Other money managers are enjoying the ride.
"We have been positive on Japan since Abenomics began (in December 2012) and topped up holdings after the recent general election," said Paul O'Connor, London-based head of multiasset at Janus Henderson Investors. "For us, the election result reinforced the strategic bull case for Japanese stocks."
A number of elements are coming together to make Japan a unique opportunity. "Japanese equities offer a blend of characteristics that is hard to find in other major markets, such as corporate reform, booming profits, an attractive policy mix, political stability and reasonable valuations. In addition, it is a market that typically performs well when bond yields rise. That could be a useful characteristic in 2018," said Mr. O'Connor.
Janus Henderson is partly hedged on the currency. He said for an unhedged U.K. investor, Japanese equities have performed broadly in line with other markets since Mr. Abe came to power. But between 2012 and mid-2015, hedging the yen "would have substantially boosted returns, as the (Bank of Japan's) policies caused significant currency weakness," said Mr. O'Connor. Since then, a decision on currency has become less clear as fluctuations in sterling due to the U.K. vote to leave the European Union have "complicated the picture." Janus Henderson runs £722.9 million ($948.8 million) in Japanese equity.
J.P. Morgan Asset Management's Tim Woodhouse, a vice president and portfolio manager in the global equities team in New York, said the firm has increased allocations to Japan across its global opportunities and global focus strategies, moving from being a little underweight to overweight in the past year. He said the position is not something that is "particularly outsized," but a number of factors such as improving economic momentum, GDP picking up and a tighter labor market are in play. "The election didn't change things a huge amount … we felt fairly comfortable with the policies that were ongoing, but it is never unhelpful to have increased certainty," he said. J.P. Morgan runs $8 billion in Japanese equities across its global equities portfolios and an additional $15 billion in Japan equity strategies.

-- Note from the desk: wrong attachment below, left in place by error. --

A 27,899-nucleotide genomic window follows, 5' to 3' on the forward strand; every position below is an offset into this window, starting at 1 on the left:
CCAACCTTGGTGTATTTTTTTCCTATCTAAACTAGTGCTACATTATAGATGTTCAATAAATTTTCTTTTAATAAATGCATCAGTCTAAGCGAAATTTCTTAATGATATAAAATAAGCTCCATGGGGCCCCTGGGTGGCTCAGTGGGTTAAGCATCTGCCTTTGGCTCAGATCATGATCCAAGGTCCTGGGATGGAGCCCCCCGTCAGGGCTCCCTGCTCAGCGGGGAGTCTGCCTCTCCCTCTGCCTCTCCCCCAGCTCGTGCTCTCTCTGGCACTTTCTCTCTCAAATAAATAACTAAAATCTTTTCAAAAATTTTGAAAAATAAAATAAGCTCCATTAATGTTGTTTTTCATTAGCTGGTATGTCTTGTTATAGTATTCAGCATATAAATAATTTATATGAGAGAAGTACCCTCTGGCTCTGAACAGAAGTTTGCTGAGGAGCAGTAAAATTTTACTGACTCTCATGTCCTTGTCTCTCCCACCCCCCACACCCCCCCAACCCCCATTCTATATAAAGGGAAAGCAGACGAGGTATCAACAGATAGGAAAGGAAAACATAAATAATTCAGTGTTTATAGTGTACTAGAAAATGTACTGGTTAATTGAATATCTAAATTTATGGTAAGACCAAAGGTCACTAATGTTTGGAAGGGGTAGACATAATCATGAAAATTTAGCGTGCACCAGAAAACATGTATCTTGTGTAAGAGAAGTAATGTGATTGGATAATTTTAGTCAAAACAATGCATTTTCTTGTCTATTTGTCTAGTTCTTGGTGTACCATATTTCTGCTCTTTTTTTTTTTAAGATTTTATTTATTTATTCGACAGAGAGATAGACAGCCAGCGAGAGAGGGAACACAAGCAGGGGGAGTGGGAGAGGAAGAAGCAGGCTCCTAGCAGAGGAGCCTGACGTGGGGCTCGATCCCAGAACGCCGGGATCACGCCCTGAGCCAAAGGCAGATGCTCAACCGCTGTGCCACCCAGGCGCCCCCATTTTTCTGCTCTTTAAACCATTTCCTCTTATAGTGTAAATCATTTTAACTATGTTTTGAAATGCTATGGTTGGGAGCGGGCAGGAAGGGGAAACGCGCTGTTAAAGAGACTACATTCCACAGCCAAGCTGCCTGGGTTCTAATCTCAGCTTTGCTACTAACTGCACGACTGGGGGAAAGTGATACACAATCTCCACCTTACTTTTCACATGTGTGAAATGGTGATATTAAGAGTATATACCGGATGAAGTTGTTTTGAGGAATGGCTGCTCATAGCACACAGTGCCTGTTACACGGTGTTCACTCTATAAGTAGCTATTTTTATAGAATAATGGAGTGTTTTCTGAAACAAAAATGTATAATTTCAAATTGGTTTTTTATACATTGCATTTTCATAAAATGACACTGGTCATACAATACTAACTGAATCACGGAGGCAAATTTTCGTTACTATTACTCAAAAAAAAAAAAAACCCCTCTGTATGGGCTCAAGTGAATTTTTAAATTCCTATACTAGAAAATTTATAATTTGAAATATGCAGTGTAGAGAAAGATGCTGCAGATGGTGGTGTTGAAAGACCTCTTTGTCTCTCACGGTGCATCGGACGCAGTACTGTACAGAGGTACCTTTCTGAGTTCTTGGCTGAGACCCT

New York-based John Vail, chief global strategist at Nikko Asset Management, expects non-domestic managers to "likely accelerate their Japanese equities purchases even further as they remain heavily underweight," but see that the country is geared toward the global reflationary trend, which he said is "already being manifested in this earnings season ... although they have improved dramatically in the past four years, Japan's profit margins remain lower than most of the rest of the world, so when revenues increase, net profits tend to rise at a faster rate than countries with high profit margins." Mr. Vail said that, given the reflationary global outlook, "it is dangerous to ignore this fact."
While Abenomics initially attracted foreign investors for a couple of years, they then sold heavily. "Since then they have been moderate buyers overall, but with little interest during much of 2017," said Mr. Vail.
However, after last month's election, interest started to increase sharply. Nikko has $66 billion in Japanese equity assets under management.
The impact of currency is also an important consideration, added Mr. Woodhouse. "We have all seen the charts on the impact of the yen on Japanese corporate earnings; so again, you have to be very aware of what is happening to the yen." J.P. Morgan executives hedge currency back to the benchmark and do not take bets on it. "But (there is) absolutely no denying that if you don't understand the impacts of currency when forecasting around the earnings, then we are going to perform very poorly," he said.